If we look at the epistle lesson, we can hear the words of Paul urging us to be upright and active in our lives of faith.

If we look at the world around us, we can see where such demonstrations of faith are meant to be a balm, a salve to the aches, the sores, the needs of the world around us.

So, then the question stands: where is it that we can see the world needing our talents, our efforts, our faith?

Where is it that God calls us to action, perhaps something we’ve not been active in before?

If we’ve volunteered, or been active, in one area or activity, perhaps God is calling us to grow and stretch and try something different?

If we have been comfortable doing this activity, how can we grow to do something more? Something different? How is God calling each one of us to grow in our expressions of faith?

In the past, we’ve contributed, and continue to contribute to the local soup kitchen. We supported and continue to support the Northern Gateway Community Chaplaincy, and we’ve supported The Pas Homeless Shelter through a food based ministry, as well. In addition we have our Men in Aprons monthly breakfasts, as well as our Soup & Sandwich Lunches, both of which help us to make new friends in the community as we break bread together, in Christian fellowship.

Perhaps it’s time for us to look in a different, possibly not food related direction. Perhaps Paul is calling us to explore something a little different? Not to discontinue the above, but perhaps to see how we are called to be active in the community in a different way?

After all, we make prayer shawls for those in need, as well as contributing to the Christmas shoe boxes, to White Gift Christmas, for those in need, and last year, we did Handbags of Hope for our local women’s shelter.

All of this, interestingly, contributes to areas of the community that are unable to reciprocate, to give back to us in the way in which we have generously given to them in their journey.

This, however, doesn’t mean that we give up on our morals, on our ideals to make the world, and our corner of it a better place.

And this is what Paul is getting at in his words to the community at Ephesus, or even in our corner of Manitoba, of Canada, of North America.

Yes, the world is a place filled with troubles, with trials, with tribulations, and even with evil.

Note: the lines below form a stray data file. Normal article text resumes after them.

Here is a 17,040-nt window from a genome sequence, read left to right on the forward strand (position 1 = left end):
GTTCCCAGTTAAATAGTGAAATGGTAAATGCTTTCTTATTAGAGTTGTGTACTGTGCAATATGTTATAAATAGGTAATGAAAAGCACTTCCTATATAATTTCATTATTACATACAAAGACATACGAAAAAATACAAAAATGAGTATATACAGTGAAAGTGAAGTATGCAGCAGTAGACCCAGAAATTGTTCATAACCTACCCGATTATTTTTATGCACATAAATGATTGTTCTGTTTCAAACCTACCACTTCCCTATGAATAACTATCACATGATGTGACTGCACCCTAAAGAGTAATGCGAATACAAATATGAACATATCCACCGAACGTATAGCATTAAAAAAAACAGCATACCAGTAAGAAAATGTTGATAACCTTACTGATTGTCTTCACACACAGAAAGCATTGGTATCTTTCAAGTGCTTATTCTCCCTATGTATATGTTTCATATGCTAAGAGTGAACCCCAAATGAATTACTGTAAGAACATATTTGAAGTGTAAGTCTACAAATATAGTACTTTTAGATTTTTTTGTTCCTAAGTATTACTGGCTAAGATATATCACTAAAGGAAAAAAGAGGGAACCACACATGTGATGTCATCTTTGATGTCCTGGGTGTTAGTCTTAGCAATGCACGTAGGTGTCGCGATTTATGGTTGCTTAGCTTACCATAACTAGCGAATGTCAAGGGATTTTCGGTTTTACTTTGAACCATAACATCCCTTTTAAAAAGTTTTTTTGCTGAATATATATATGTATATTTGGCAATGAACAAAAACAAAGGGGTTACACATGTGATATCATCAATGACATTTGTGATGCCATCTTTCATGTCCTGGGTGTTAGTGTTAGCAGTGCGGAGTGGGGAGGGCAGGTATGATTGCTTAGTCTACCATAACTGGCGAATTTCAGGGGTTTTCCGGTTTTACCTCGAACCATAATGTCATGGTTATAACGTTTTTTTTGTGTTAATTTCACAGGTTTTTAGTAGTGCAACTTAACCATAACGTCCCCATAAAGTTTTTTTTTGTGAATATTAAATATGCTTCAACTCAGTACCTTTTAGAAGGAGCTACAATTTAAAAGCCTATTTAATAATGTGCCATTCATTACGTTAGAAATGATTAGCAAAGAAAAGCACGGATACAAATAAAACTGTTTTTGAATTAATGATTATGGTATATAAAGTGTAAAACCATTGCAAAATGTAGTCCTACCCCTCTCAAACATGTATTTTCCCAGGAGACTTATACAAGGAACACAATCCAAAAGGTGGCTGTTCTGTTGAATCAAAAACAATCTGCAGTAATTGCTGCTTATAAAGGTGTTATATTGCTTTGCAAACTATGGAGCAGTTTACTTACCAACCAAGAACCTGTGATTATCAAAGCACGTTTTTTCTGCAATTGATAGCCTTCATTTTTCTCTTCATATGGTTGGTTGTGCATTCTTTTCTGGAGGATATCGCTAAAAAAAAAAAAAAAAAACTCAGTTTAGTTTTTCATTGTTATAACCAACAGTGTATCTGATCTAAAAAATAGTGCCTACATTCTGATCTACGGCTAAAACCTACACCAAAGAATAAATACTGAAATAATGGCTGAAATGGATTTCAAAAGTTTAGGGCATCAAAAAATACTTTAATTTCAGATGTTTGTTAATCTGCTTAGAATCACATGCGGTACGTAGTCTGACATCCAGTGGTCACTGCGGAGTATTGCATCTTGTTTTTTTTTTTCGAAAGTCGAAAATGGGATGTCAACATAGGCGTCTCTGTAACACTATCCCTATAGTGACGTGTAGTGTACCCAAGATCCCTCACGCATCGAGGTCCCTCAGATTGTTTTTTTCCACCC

But, really, that just raises our bar higher so that our efforts reach over those levels of trouble, trial, tribulation, and evil that fill the world and make us stand out all the more.

This congregation has, for a long time, supported with food and finances the less fortunate of our community, and this is something that we should be quite proud of doing, and yet we continue to do this, not for our benefit, but for the benefit of those who have needs.

And yet, it is something that feels like it wears on our lives: the constant need of those who are less fortunate than we are.

But having said that, todays gospel tells us that when we eat the body of Christ, and drink his blood, he is in us and we are in him.

But that doesn’t mean that we’re all on an even keel in regards to advantages in life, or financial situations.

Some people are unable to contribute to the wellbeing of society in the same way that others can, yet we are all part of the same body.

And we come back to Paul’s words, telling us, reminding us: “17 Therefore do not be foolish, but understand what the Lord’s will is.” (Eph 5:17)

Paul urges us to be the best of who we are able to be. He urges us to reach out, as well as within to understand the words of Christ, the teachings of the apostles, to be the best of who God sees we are capable of being.

God sees us serving our community, serving our brothers and sisters. Serving but not expecting anything in return, and this, this is the most difficult of all.

The world has changed, yet hasn’t changed. It’s still willing to gravitate to the worst that it can find in regards to those of us who are Christians, who live the Christian lifestyle, who follow the teachings of Paul and the examples of Jesus.

And then, the question lies with us, will we allow the world to colour us with that brush?

Or will we follow Paul’s advice, today, and live into these teachings and show them the best of what Christianity has to offer in our actions, in our words, in our deeds?


About pastorrebeccagraham

A Lutheran minister serving an Anglican parish in Northern Ontario.